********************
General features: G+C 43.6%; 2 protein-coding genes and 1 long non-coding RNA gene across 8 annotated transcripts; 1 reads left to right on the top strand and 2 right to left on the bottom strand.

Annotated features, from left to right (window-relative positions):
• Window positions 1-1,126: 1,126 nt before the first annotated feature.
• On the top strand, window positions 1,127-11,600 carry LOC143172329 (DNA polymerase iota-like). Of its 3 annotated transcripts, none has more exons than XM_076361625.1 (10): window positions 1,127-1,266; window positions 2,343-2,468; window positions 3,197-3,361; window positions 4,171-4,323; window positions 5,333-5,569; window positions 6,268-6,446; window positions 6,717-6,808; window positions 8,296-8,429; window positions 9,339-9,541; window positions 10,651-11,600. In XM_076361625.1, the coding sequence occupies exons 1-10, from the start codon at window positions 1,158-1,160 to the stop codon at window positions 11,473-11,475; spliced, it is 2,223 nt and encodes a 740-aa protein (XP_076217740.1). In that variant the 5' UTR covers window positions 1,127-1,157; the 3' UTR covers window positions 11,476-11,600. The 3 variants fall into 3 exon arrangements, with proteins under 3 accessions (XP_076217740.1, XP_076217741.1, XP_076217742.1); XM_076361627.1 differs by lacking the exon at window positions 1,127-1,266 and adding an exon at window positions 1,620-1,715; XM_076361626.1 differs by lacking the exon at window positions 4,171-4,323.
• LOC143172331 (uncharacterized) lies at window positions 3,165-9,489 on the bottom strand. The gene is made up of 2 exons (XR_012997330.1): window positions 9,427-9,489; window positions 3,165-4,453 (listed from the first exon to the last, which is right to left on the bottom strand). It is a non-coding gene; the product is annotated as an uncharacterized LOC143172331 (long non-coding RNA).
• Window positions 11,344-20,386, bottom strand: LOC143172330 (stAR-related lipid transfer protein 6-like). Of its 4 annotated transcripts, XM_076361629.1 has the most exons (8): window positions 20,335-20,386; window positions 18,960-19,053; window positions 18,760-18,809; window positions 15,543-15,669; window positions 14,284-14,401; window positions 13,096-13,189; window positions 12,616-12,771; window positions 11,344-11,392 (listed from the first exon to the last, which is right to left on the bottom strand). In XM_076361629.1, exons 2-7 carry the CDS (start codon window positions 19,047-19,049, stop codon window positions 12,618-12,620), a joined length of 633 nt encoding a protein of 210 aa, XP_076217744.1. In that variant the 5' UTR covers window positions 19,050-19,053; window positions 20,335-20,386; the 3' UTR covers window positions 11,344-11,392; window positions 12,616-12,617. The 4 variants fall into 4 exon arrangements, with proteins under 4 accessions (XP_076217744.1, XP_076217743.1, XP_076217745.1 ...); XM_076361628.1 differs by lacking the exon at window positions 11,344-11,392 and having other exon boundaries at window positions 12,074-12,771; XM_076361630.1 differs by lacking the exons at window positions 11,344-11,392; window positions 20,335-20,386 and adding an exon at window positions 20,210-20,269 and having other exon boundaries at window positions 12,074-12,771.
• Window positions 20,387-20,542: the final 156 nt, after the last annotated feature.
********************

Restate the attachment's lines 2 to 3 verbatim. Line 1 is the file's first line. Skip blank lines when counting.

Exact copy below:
Annotated features, from left to right (window-relative positions):
• Window positions 1-1,126: 1,126 nt before the first annotated feature.